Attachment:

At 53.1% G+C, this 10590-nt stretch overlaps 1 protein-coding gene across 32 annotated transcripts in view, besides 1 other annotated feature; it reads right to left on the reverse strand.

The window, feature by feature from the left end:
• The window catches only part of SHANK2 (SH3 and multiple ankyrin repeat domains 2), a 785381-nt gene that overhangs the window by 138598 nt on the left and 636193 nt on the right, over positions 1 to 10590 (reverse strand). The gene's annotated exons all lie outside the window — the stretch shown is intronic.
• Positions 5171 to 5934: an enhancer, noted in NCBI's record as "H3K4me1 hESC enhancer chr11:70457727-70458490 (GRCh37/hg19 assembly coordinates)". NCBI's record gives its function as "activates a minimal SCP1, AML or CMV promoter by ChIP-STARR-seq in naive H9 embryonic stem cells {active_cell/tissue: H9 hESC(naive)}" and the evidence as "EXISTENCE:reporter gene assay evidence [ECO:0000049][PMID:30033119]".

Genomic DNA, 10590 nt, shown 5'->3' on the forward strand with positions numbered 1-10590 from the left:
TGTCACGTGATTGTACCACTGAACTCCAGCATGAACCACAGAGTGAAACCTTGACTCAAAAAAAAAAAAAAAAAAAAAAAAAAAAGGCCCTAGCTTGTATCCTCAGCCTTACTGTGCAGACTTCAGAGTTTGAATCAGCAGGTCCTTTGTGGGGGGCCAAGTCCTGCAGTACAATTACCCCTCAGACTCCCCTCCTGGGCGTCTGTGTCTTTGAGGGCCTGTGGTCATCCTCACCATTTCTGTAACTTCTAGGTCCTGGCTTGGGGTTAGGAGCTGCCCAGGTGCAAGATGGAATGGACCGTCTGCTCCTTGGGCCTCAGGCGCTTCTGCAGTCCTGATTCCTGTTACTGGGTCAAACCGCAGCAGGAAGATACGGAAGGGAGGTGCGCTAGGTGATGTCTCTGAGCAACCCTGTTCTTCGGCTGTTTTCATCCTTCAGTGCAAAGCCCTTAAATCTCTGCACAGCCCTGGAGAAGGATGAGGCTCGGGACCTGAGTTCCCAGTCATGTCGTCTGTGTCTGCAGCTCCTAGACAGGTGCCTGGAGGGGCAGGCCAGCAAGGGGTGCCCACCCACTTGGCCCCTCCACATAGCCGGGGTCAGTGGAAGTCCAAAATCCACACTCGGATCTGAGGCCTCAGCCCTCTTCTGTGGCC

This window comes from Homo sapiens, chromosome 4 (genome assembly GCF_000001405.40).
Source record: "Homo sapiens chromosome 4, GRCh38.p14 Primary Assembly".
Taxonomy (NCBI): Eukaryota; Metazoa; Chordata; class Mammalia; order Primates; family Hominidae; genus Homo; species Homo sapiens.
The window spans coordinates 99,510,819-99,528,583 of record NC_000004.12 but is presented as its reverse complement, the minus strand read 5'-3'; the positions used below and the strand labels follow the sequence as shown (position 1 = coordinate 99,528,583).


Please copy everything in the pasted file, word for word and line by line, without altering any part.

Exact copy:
At 53.1% G+C, this 10590-nt stretch overlaps 1 protein-coding gene across 32 annotated transcripts in view, besides 1 other annotated feature; it reads right to left on the reverse strand.

The window, feature by feature from the left end:
• The window catches only part of SHANK2 (SH3 and multiple ankyrin repeat domains 2), a 785381-nt gene that overhangs the window by 138598 nt on the left and 636193 nt on the right, over positions 1 to 10590 (reverse strand). The gene's annotated exons all lie outside the window — the stretch shown is intronic.
• Positions 5171 to 5934: an enhancer, noted in NCBI's record as "H3K4me1 hESC enhancer chr11:70457727-70458490 (GRCh37/hg19 assembly coordinates)". NCBI's record gives its function as "activates a minimal SCP1, AML or CMV promoter by ChIP-STARR-seq in naive H9 embryonic stem cells {active_cell/tissue: H9 hESC(naive)}" and the evidence as "EXISTENCE:reporter gene assay evidence [ECO:0000049][PMID:30033119]".

Genomic DNA, 10590 nt, shown 5'->3' on the forward strand with positions numbered 1-10590 from the left:
TGTCACGTGATTGTACCACTGAACTCCAGCATGAACCACAGAGTGAAACCTTGACTCAAAAAAAAAAAAAAAAAAAAAAAAAAAAGGCCCTAGCTTGTATCCTCAGCCTTACTGTGCAGACTTCAGAGTTTGAATCAGCAGGTCCTTTGTGGGGGGCCAAGTCCTGCAGTACAATTACCCCTCAGACTCCCCTCCTGGGCGTCTGTGTCTTTGAGGGCCTGTGGTCATCCTCACCATTTCTGTAACTTCTAGGTCCTGGCTTGGGGTTAGGAGCTGCCCAGGTGCAAGATGGAATGGACCGTCTGCTCCTTGGGCCTCAGGCGCTTCTGCAGTCCTGATTCCTGTTACTGGGTCAAACCGCAGCAGGAAGATACGGAAGGGAGGTGCGCTAGGTGATGTCTCTGAGCAACCCTGTTCTTCGGCTGTTTTCATCCTTCAGTGCAAAGCCCTTAAATCTCTGCACAGCCCTGGAGAAGGATGAGGCTCGGGACCTGAGTTCCCAGTCATGTCGTCTGTGTCTGCAGCTCCTAGACAGGTGCCTGGAGGGGCAGGCCAGCAAGGGGTGCCCACCCACTTGGCCCCTCCACATAGCCGGGGTCAGTGGAAGTCCAAAATCCACACTCGGATCTGAGGCCTCAGCCCTCTTCTGTGGCC

This window comes from Homo sapiens, chromosome 4 (genome assembly GCF_000001405.40).
Source record: "Homo sapiens chromosome 4, GRCh38.p14 Primary Assembly".
Taxonomy (NCBI): Eukaryota; Metazoa; Chordata; class Mammalia; order Primates; family Hominidae; genus Homo; species Homo sapiens.
The window spans coordinates 99,510,819-99,528,583 of record NC_000004.12 but is presented as its reverse complement, the minus strand read 5'-3'; the positions used below and the strand labels follow the sequence as shown (position 1 = coordinate 99,528,583).